Susie Ramsay (by way of Pit Schultz <>) on Tue, 13 May 1997 00:14:05 +0200 (MET DST)

[Date Prev] [Date Next] [Thread Prev] [Thread Next] [Date Index] [Thread Index]

<nettime> re: As Above, [So Below] - Critical Art Ensemble

>Hence, not only are sexuality and reproduction practically separated, but so 
>are the parents. This way, reproduction better conforms to the capitalist 
>necessity of efficiency: No useless activity occurs in the reproductive 
>process, and less genetic material is wasted. Excess genetic material is 
>reconfigured into a substance for commodified process, as opposed to 
>becoming one of nonrational potential. In this manner, the reproductive 
>process becomes practically reclassified as a purely medical process.

In response to the Critical Art Ensemble's very interesting "As Above, [So 
Below]", I just wanted to add a couple of thoughts relevent to the strategy 
outlined of "separating sexuality from reproduction/creation": namely the 
controversy concerning the rights of a foetus and determining when life 
begins. The successful(?) campaign by anti-abortion groups to separate the 
image of the human foetus from the context of the womb and a woman's body 
(thanks in part to medical science's advanced visualization techniques as well
as those little plastic foetus dolls) is another strategy which effectively 
prepares us to accept the idea of reproduction as potentially "a purely 
medical process". This visual separation of the foetus from the womb, even in 
the earliest stages of gestation, trains us to conceive of the possibility of 
the foetus as an individual capable of living outside the womb. Not to mention
the fact that we feel impelled by our dualistic thinking tradition and by 
legal questions to try to determine if and when during childbearing does one 
person (mother carrying child) become two persons. Good luck!

And following the logic of capitalism's need for increased efficiency, the 
whole process of childbearing could possibly be completely separated from both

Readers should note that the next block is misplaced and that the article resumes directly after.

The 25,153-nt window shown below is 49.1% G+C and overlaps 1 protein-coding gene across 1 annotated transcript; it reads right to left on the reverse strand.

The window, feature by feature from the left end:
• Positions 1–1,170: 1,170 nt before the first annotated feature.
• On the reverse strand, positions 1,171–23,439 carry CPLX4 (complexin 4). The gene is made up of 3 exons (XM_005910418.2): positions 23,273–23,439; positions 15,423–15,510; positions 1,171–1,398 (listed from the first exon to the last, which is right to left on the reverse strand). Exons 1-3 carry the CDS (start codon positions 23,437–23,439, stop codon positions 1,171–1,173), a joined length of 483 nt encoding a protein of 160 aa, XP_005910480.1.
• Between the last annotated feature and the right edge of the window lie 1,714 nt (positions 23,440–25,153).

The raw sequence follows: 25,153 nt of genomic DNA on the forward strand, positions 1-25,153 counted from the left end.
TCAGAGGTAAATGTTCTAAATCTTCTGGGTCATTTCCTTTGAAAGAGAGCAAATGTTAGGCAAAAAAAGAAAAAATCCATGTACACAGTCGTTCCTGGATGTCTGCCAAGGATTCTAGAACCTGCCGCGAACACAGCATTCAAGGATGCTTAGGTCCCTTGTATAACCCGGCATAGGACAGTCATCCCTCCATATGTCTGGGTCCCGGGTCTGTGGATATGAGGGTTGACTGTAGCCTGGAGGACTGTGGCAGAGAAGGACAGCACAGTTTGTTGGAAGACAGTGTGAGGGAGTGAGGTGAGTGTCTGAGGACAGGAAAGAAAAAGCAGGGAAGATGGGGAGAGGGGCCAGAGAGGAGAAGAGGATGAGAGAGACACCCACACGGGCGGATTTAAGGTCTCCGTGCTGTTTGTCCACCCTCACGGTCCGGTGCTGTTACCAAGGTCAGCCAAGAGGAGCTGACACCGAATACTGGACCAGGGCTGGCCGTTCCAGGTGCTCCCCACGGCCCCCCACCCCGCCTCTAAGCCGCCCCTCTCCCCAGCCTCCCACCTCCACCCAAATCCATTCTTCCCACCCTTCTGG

male and female bodies. (hey, no more workers getting maternity leave to worry
about!) Premature babies are being saved earlier and earlier (saving premature
babies weighing no more than 1/4 pound is standard practice in North America 
and I believe that minimum is about to decrease) and as detailed in the CAE 
text, fertilization techniques replace the need for physical contact between 
two people. As medical science's intervention in the reproductive process is 
coming from both ends, a scenario when the entire process from conception to 
delivery will be separated not only from the sexual act but from that 
old-fashioned baby-in-a-woman's-womb method, is getting easier to imagine.

Needless to say, the non-separation of capitalism and cristianity continues to
be an effective method of social control. I can't help but think that 
strategic separations (sexuality from reproduction, mother from father, foetus
from mother) go hand in hand quite nicely with the market's  disproportional 
emphasis on the need to achieve total physical separateness and psychlogical 
individuality (the "freedom" of being separated from everyone else requires 
that you spend more). Divide and conquer? And then there's that other scary 
combo (in NA anyway) of puritanism and pop psychology waging war on 
"dependency", emotional and otherwise, and the invention of both "addictions" 
and "12-step programs". But that's another can of worms. As a closing 
question/thought, as much as we are seeing the material reality of these 
strategic separations, perhaps what we don't we know about their consequences 
is what we should be paying more attention to.

Susie Ramsay

#  distributed via nettime-l : no commercial use without permission
#  <nettime> is a closed moderated mailinglist for net criticism,
#  collaborative text filtering and cultural politics of the nets
#  more info: and "info nettime" in the msg body
#  URL:  contact: